Not nice — Those decimals will get you every time. ABC News reports, “John Szczecina, who served as the manager for a Shell gas station in Rancho Cordova, said he mistakenly placed the decimal in the wrong spot and that the price was supposed to be $6.99 a gallon.” The result? Sixty-nine-cent diesel. Now the station is out $16,000 and Szczecina is out of a job.
PSA for low tech carriers
Partner up — I caught up with project44 founder and CEO Jett McCandless at FreightWaves’ Small Fleet & Owner-Operator Summit on Wednesday to talk about the role tech can play in helping small carriers survive a brutal summer.
“It’s going to be a pretty painful year for the small carriers out there. What I’d watch out for them is shippers want visibility … shippers are going to require that from carriers.” — project44’s Jett McCandless
Don’t be John Cena, let them see you — Visibility is table stakes now, and carriers who can’t provide it will be locked out from an ever increasing pool of shippers who demand it. Catch our full session from the event on demand here.
New tech, old truck
A solution for today — Chace Barber is sick of waiting on the Elon Musks of the world to electrify trucking and feels that anyone willing to address the needs of logging will take even longer. That’s why he founded Edison Motors, which is retooling old trucks with electric motors and diesel generators.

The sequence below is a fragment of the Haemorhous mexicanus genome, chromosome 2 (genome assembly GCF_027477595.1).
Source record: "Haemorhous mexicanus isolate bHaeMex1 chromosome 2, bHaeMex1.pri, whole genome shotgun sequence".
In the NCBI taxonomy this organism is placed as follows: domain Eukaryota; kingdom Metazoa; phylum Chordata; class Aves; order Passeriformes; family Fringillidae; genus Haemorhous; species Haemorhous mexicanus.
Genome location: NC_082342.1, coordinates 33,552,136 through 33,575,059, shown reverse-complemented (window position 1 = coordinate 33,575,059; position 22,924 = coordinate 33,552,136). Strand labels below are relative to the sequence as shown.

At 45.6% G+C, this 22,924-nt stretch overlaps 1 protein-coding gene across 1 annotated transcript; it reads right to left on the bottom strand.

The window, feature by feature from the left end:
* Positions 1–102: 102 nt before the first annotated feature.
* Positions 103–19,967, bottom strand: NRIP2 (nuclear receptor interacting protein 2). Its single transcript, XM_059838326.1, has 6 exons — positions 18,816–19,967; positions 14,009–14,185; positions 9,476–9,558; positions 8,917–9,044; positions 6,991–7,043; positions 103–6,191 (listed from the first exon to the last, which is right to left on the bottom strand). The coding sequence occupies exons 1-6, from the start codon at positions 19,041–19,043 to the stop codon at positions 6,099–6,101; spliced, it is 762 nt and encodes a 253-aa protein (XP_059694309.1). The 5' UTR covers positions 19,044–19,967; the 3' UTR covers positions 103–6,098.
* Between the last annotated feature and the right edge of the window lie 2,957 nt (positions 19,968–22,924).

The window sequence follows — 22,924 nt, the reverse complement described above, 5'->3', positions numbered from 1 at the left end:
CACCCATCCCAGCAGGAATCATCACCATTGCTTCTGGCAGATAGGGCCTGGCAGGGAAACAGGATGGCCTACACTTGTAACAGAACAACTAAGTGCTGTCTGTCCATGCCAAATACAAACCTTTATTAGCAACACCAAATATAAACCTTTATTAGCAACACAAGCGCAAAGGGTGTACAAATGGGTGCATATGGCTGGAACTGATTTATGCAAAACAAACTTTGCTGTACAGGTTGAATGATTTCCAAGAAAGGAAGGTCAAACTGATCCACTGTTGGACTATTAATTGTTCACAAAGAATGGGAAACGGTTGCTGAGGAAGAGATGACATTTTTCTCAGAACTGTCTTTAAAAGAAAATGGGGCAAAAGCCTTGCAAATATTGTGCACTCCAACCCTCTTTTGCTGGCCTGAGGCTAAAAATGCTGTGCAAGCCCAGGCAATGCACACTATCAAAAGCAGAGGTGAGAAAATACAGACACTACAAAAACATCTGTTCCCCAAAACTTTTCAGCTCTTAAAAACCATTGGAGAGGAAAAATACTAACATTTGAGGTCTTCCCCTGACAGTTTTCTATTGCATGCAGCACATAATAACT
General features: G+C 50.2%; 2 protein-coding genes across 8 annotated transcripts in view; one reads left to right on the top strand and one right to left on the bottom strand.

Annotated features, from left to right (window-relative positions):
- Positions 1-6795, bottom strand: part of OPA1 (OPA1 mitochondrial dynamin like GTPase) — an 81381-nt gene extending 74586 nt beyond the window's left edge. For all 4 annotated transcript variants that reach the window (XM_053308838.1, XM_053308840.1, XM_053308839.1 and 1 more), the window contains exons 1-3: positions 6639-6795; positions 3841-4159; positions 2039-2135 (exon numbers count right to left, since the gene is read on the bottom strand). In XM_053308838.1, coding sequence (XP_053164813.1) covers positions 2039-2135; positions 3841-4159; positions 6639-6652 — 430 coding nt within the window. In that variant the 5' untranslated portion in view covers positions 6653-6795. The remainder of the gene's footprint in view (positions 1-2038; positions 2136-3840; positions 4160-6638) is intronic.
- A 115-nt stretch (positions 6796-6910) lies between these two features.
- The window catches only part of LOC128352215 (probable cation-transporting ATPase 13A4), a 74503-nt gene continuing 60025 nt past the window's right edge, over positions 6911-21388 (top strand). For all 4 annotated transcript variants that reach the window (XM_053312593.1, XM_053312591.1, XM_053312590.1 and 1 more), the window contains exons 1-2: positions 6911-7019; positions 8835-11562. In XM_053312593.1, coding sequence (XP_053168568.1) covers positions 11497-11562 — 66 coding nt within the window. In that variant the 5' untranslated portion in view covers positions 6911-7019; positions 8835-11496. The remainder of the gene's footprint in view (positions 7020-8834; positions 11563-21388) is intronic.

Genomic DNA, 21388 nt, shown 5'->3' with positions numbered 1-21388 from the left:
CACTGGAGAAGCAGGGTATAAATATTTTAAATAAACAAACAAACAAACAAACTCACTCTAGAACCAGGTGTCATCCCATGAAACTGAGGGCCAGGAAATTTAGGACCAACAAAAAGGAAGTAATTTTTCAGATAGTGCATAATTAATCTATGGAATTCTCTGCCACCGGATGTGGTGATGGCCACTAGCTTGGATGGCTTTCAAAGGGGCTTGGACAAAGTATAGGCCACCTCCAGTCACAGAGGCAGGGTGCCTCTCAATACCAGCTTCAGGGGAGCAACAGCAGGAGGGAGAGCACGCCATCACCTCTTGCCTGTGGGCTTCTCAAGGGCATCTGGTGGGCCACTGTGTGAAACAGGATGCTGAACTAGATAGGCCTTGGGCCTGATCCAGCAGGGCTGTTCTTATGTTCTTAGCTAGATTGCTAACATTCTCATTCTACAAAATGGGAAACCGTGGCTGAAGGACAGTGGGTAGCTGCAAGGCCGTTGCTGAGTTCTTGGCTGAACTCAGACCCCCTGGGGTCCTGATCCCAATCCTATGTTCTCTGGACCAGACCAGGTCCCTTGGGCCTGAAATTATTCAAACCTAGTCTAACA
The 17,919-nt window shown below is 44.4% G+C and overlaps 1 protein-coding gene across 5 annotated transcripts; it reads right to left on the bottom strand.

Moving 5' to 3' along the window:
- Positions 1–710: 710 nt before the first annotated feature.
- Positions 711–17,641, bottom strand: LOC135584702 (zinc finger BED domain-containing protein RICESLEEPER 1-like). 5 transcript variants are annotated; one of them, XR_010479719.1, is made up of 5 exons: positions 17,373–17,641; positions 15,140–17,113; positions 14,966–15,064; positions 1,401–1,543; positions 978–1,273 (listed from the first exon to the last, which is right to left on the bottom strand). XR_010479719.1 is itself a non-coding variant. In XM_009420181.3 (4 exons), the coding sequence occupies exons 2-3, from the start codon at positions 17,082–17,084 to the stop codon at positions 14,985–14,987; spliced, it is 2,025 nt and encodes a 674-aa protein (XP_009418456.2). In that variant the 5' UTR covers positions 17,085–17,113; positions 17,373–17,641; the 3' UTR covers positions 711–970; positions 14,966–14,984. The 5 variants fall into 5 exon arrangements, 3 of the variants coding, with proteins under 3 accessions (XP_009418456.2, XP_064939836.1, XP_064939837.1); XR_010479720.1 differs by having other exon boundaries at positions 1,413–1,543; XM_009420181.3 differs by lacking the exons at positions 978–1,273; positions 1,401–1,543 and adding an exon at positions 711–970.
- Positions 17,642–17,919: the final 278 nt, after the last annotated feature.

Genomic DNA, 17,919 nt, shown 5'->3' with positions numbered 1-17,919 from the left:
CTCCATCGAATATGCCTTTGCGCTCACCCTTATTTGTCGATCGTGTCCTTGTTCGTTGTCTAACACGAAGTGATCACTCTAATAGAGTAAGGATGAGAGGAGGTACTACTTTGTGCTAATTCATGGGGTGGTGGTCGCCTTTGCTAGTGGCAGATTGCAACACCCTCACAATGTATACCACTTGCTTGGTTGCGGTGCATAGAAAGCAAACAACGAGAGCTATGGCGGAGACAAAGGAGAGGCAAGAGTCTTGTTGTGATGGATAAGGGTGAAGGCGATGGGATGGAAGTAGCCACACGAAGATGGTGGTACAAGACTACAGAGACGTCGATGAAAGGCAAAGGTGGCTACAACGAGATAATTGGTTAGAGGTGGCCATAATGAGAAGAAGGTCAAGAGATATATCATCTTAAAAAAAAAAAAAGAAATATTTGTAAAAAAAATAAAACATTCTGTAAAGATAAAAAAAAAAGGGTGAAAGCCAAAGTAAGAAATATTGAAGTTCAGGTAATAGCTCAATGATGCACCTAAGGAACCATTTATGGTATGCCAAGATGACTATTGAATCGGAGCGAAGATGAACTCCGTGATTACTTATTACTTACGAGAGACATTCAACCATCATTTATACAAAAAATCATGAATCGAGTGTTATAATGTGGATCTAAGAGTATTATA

“New trucks are being designed for mega-carriers. What they like to do is buy a new truck. They keep it for four years and then they get rid of it as soon as the warranty ends. They don’t really plan on having these parts available. The parts on these trucks are designed to work for four or five years, and they are so expensive to maintain that you have to go buy a new one.” — Edison Motors’ Chace Barber
It ain’t just fuel — Trucks break down; it’s a fact of life. In their session at FreightWaves’ Small Fleet & Owner-Operator Summit, Barber shared how the challenge with electric trucks isn’t just limited to where to charge them … it’s also where to repair them. With parts for those types of trucks in limited supply, he’s going green by recycling old trucks that drivers know how to repair. Watch it on demand here.